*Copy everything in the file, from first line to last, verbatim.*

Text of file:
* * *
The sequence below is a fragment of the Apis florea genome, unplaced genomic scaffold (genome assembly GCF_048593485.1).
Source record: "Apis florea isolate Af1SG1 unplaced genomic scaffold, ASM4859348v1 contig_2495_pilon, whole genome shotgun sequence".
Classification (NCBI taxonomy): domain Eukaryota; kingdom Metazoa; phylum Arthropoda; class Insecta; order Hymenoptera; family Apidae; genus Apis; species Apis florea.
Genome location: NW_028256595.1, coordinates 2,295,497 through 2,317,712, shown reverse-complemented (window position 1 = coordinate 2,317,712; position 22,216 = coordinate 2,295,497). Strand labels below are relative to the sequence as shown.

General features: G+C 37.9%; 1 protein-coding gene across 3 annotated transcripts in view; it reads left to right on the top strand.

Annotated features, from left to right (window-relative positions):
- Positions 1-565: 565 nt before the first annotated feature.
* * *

The sequence below is a fragment of the Apis florea genome, unplaced genomic scaffold (genome assembly GCF_048593485.1).
Source record: "Apis florea isolate Af1SG1 unplaced genomic scaffold, ASM4859348v1 contig_2495_pilon, whole genome shotgun sequence".
Classification (NCBI taxonomy): domain Eukaryota; kingdom Metazoa; phylum Arthropoda; class Insecta; order Hymenoptera; family Apidae; genus Apis; species Apis florea.
Genome location: NW_028256595.1, coordinates 2,295,497 through 2,317,712, shown reverse-complemented (window position 1 = coordinate 2,317,712; position 22,216 = coordinate 2,295,497). Strand labels below are relative to the sequence as shown.

General features: G+C 37.9%; 1 protein-coding gene across 3 annotated transcripts in view; it reads left to right on the top strand.

Annotated features, from left to right (window-relative positions):
- Positions 1-565: 565 nt before the first annotated feature.